Today’s article is part of the Re-Evolution series that focuses on a trip to Cuba in 1985, a late night meeting with Fidel Castro, and a confrontation that provoked a small, yet significant improvement in the ability of human rights organizations to conduct fact-finding operations in Cuba.
Phil Villers and I first met when I worked in his garden. It was one of my first jobs. He was a good boss, and I learned how to tell when the zucchinis were ripe, as well as what to do about the never ending insistence of weeds. As I grew to learn more about Phil’s advocacy work with Families of USA, a non-profit organization focused on health care equity, I learned about a trip Phil had taken to Cuba in 1985 with a US delegation focused on healthcare and education. When the conversation moved to a late night meeting with Fidel Castro, I saw a twinkle in Phil’s eye and knew I had to learn more.
Phil explained that because Cuba wouldn’t allow human rights organizations to come to Cuba, nor give them reliable information, the reputation of human rights in Cuba was entirely controlled by his enemy – the United States and their allies.
The group Phil was traveling with had put in a request to meet with Castro, but received no answer. They were in Cuba for a week, and when they finally got the call that Castro would meet them, the meeting started in the middle of the night. With the United States having attempted multiple assassinations of Castro, there were thorough security precautions including vetting the individuals at the meeting, and Castro’s plain-clothed security always kept an eye on the group. Luckily, Phil was allowed to bring his small camera and since nobody objected, he took some pictures.
They met in a conference room. Phil remembers Castro as “a tall man, with a strong physique, a voice that carried. “He looks like a leader and talks like a leader and is a leader.” In Castro’s typical manner, he dominated the conversation, speaking for hours on all of the problems in Latin America, and how the US was contributing to the issues. The only way for Phil to bring up the questions of human rights that he was interested in was to interrupt him. Interrupting a president is not considered the most courteous thing one can do, but at that time, there weren’t many other options.
At one point in the meeting, Castro stood up and it was his way of indicating that the meeting was over. As he stood up, Phil said, “I have one more question,” and everyone knew what was coming. According to Ron Pollack, who was also at the meeting, when Phil interrupted Castro the tension in the room was palpable.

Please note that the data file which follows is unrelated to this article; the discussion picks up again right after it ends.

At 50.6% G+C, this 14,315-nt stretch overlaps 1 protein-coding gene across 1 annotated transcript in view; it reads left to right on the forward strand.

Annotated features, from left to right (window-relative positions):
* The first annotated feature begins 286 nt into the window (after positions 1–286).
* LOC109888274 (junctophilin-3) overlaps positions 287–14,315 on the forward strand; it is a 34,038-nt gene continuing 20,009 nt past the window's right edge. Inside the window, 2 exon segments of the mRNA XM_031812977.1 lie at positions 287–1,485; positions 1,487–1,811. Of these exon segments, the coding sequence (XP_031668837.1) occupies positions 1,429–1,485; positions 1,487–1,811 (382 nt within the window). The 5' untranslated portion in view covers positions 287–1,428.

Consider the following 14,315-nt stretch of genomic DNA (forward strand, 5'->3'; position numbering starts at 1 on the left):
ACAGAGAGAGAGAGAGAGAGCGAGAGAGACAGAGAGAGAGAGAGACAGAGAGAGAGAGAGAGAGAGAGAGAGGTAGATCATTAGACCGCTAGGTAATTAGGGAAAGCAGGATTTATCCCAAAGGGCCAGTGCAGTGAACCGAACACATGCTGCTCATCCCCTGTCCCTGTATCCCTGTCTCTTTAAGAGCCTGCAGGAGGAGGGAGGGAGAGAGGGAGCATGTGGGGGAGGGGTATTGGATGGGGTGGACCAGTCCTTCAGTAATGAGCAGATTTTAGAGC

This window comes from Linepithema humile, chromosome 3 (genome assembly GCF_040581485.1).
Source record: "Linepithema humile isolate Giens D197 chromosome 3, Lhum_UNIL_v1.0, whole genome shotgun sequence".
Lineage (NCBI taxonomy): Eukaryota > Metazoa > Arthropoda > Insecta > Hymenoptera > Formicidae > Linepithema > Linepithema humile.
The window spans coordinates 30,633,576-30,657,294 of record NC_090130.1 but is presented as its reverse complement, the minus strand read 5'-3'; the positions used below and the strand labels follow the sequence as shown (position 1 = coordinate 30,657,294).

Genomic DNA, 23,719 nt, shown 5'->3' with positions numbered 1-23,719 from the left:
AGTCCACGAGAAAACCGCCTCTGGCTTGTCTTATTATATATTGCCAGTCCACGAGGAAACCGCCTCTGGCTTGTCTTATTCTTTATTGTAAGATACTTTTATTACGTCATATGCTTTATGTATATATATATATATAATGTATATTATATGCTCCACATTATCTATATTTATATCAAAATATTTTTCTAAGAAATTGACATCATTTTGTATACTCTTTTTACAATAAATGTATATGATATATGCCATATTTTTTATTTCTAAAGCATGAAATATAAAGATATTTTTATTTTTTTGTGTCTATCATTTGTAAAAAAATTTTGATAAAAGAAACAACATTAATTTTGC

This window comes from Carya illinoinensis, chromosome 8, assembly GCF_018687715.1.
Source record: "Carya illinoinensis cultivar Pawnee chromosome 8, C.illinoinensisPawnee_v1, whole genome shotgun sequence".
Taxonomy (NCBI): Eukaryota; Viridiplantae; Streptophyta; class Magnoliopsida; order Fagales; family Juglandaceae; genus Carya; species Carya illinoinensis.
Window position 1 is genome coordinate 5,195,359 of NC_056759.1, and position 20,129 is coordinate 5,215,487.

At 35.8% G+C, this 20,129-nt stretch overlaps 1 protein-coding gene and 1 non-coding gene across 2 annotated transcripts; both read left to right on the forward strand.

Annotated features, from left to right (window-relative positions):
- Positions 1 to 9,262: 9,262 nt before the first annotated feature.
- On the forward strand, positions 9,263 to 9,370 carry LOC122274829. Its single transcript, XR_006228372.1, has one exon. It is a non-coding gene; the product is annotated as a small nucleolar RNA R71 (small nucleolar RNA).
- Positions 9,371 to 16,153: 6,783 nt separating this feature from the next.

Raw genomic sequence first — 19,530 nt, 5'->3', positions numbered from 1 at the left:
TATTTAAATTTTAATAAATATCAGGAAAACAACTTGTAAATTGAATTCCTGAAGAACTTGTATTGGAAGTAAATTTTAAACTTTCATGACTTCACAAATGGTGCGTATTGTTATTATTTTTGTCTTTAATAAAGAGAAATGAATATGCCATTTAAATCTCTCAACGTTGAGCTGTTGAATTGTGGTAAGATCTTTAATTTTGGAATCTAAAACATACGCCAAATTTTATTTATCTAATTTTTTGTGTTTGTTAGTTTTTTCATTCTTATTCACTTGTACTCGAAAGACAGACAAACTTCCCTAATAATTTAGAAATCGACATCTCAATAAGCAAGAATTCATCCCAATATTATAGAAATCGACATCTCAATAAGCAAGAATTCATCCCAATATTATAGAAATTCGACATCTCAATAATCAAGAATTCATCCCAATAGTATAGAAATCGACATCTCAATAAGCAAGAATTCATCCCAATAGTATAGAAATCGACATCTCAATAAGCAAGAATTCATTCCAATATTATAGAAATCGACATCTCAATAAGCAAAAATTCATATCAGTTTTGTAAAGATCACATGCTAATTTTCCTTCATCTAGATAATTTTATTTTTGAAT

Human rights in Cuba is an issue that has persisted in Cuba throughout the Castro Family’s 60 year ruling of the Cuban Communist Party. While technically there are elections, they are not free nor competitive. The communist party is the sole party to compete in elections. Even as the figure heads of the party have changed with Fidel and then Raul Castro both stepping down in turn as president, many of the same repressive policies remain. For these reasons Phil interrupted Castro.
Phil said: “Mr. President, there’s another subject we’d like to talk about. Would you like to know the reputation of human rights in Cuba in the international community?”
Castro said “yes”, and they began a brief, yet consequential conversation. Phil explained that because Cuba wouldn’t allow human rights organizations to come to Cuba, nor give them reliable information, the reputation of human rights in Cuba was entirely controlled by his enemy – the United States and their allies. While the human rights situation in Cuba had serious issues, the real issues were not as bad as the imaginary ones. Castro accepted Phil’s reasoning, and he continued with two action items that were among the top requests of human rights watch organizations at the time:
- A list of political prisoners and where they were located in Cuba
- Allow established human rights organizations in Cuba for fact-finding missions
It is important to note, that while Castro heard Phil’s critiques on human rights in Cuba, the outcome of the conversation was far from decisive. To this day, Cuban citizens are not allowed to gather in protest or formalize independent human rights organizations. Independent artists, journalists, and businesses do push at the limits of expression, sometimes with the consequence of imprisonment. At the time of writing this article, historic protests have broken out in Cuba – in the capital and throughout the provinces. Stifled freedom, and shortages of food and medicine compounded by COVID-19, and the longstanding US embargo against Cuba all have come to a breaking point.
Remembering this story, Phil still has a twinkle in his eye. And the biggest take away for me, if you feel what you need is important, ask for it. You never know what might come out of it.
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Part of the reporting for this article was sourced from groups including Human Rights Watch, Amnesty International, Civil Rights Defenders, and other global Non-Governmental Organizations (NGOs), groups that do independent research around the world.